Man has always feared the unknown. Even now, with our dominion over nature many are frightened of wild creatures that might kill and eat humans. If you asked someone what animal frightens them the most, chances are sharks, wolves, and mountain lions will be near the top of their list.
It's that fear, what some might even call irrational, that appears to fuel many of the management decisions of state game agencies, even though those same agencies claim to base their policies on science.
The Nebraska Game and Parks Commission (NGPC) announced yesterday that they are looking for the person who illegally shot and killed a 2-year old female mountain lion south of Chadron in the Nebraska National Forest.
NGPC officials stated that a hunter came upon the carcass of the mountain lion and reported his findings to authorities. An investigation took place and it has been determined that the lion was shot sometime in the past 30-days.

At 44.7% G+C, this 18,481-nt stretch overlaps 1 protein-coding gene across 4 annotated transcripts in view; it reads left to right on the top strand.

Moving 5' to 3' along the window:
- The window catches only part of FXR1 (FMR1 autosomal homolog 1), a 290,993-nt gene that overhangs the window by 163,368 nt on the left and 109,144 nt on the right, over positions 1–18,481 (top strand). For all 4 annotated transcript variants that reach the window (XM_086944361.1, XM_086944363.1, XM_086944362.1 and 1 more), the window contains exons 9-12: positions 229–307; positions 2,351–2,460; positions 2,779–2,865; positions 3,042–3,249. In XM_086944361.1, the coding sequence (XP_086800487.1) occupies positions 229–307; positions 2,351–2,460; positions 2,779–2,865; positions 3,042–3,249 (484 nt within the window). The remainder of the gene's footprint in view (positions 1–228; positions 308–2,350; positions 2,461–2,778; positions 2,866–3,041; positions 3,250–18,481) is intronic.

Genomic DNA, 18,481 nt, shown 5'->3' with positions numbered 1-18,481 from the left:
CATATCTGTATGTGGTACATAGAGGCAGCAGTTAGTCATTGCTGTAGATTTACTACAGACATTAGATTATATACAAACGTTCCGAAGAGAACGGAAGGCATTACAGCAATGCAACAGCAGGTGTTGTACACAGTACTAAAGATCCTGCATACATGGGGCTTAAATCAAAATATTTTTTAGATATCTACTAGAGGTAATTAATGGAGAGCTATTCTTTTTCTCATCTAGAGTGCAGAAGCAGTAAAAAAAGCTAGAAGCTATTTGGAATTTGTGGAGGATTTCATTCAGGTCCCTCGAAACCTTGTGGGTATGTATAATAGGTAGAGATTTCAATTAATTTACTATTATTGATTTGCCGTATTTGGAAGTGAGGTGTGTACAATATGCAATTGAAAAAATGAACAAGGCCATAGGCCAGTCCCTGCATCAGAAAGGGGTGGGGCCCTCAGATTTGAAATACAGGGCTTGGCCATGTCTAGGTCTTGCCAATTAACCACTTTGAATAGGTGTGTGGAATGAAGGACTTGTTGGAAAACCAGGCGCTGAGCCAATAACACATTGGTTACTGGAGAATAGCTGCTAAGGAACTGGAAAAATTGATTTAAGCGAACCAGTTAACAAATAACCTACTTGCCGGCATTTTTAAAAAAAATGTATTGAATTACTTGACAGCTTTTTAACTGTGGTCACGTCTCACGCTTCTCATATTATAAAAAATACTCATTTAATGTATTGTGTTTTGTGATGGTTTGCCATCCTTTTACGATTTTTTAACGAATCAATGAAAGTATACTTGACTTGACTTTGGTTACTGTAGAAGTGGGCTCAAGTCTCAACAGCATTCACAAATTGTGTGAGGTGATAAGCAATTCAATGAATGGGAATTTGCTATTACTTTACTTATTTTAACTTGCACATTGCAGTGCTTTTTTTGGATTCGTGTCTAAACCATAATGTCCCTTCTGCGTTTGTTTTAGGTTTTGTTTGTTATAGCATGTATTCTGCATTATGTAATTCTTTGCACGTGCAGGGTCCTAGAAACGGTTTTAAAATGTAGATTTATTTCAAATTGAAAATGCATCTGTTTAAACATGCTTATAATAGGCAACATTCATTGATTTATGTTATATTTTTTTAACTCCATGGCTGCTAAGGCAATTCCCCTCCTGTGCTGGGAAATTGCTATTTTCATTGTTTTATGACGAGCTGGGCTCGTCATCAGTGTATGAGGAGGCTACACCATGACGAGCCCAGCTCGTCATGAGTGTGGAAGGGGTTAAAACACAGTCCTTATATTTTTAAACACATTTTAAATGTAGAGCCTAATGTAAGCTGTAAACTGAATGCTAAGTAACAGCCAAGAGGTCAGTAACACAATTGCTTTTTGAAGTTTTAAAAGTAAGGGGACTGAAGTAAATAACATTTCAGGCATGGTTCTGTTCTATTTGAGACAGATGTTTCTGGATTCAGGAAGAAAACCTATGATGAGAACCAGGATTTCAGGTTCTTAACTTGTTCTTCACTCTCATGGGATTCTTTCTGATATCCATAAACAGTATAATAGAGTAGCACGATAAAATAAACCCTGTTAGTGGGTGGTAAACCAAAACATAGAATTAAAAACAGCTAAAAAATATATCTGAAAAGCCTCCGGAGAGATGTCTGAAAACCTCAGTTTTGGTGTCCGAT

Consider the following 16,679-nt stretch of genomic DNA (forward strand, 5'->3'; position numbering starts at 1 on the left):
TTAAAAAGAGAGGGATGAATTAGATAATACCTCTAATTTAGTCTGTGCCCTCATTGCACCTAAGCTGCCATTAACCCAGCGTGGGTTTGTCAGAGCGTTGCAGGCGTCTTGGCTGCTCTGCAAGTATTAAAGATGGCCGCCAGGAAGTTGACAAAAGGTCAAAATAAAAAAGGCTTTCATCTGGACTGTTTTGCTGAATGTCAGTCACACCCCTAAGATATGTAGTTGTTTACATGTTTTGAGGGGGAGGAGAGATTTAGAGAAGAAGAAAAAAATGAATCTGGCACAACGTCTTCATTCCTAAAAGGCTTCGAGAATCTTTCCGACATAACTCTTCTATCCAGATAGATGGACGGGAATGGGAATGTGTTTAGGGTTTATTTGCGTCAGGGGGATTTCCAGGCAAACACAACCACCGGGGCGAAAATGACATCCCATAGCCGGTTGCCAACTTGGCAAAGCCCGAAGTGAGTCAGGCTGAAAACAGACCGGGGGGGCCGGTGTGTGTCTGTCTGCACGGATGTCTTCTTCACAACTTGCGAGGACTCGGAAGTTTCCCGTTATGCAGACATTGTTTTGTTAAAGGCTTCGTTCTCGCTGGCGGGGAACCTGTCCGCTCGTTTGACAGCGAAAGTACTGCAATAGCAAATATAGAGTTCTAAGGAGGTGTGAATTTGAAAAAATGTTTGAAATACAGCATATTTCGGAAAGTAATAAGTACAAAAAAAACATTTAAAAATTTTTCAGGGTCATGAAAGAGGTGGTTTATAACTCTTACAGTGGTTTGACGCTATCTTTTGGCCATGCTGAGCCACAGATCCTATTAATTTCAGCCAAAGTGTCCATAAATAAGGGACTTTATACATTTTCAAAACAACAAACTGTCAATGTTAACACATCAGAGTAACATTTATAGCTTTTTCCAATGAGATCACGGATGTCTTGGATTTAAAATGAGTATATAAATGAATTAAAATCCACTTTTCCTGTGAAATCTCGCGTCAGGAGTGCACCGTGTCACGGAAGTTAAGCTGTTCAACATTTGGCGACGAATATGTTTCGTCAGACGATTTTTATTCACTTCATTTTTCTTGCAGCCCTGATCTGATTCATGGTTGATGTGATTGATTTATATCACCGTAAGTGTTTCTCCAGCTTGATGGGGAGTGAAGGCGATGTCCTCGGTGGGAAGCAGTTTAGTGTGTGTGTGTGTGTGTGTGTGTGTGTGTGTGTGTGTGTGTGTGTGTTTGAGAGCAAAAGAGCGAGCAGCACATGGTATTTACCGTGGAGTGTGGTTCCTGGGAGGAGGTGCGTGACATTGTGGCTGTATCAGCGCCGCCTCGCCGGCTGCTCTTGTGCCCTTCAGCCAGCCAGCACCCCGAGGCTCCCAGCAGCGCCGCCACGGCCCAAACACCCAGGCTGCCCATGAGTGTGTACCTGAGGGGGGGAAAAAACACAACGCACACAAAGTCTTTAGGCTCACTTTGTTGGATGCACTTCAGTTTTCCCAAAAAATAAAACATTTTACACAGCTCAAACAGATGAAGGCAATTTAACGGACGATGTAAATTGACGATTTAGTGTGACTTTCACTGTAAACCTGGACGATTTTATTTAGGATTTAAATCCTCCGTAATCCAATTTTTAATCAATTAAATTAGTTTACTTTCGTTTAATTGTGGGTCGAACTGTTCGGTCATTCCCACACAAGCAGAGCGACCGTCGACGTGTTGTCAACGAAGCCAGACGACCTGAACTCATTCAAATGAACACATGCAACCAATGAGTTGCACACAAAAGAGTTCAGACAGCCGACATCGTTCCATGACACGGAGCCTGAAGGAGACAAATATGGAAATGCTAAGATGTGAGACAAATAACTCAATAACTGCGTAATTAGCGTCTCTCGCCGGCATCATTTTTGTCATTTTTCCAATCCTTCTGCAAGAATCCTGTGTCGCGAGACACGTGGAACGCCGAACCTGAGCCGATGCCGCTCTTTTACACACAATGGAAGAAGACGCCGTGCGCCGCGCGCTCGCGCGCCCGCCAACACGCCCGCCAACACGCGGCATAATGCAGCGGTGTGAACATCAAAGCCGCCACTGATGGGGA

10/27/14 Guest Commentary by Ernest, Vickers, et al.
Pumas in southern California live among a burgeoning human population of roughly 20 million people. To better understand how habitat loss, fragmentation, and human-caused puma mortality impact the puma population's viability and genetic diversity, researchers have examined genetic status of pumas in coastal mountains within the Peninsular Ranges south of Los Angeles, in San Diego, Riverside, and Orange counties. These Santa Ana Mountains pumas show strong evidence of a genetic bottleneck and isolation from other populations in California. These and ecological findings provide a warning signal to wildlife managers and land use planners that mitigation efforts will be needed to stem further genetic and demographic decay in the Santa Ana Mountains puma population.
Spend just eight minutes and learn little known facts about the fascinating
mountain lion. Get a glimpse of how a mountain lion thinks, feels, and senses.
What makes the mountain lion so adaptable to a wide variety of habitats?
How does their hunting differ from that of wolves and bears? What is their
relationship to the ecosystem?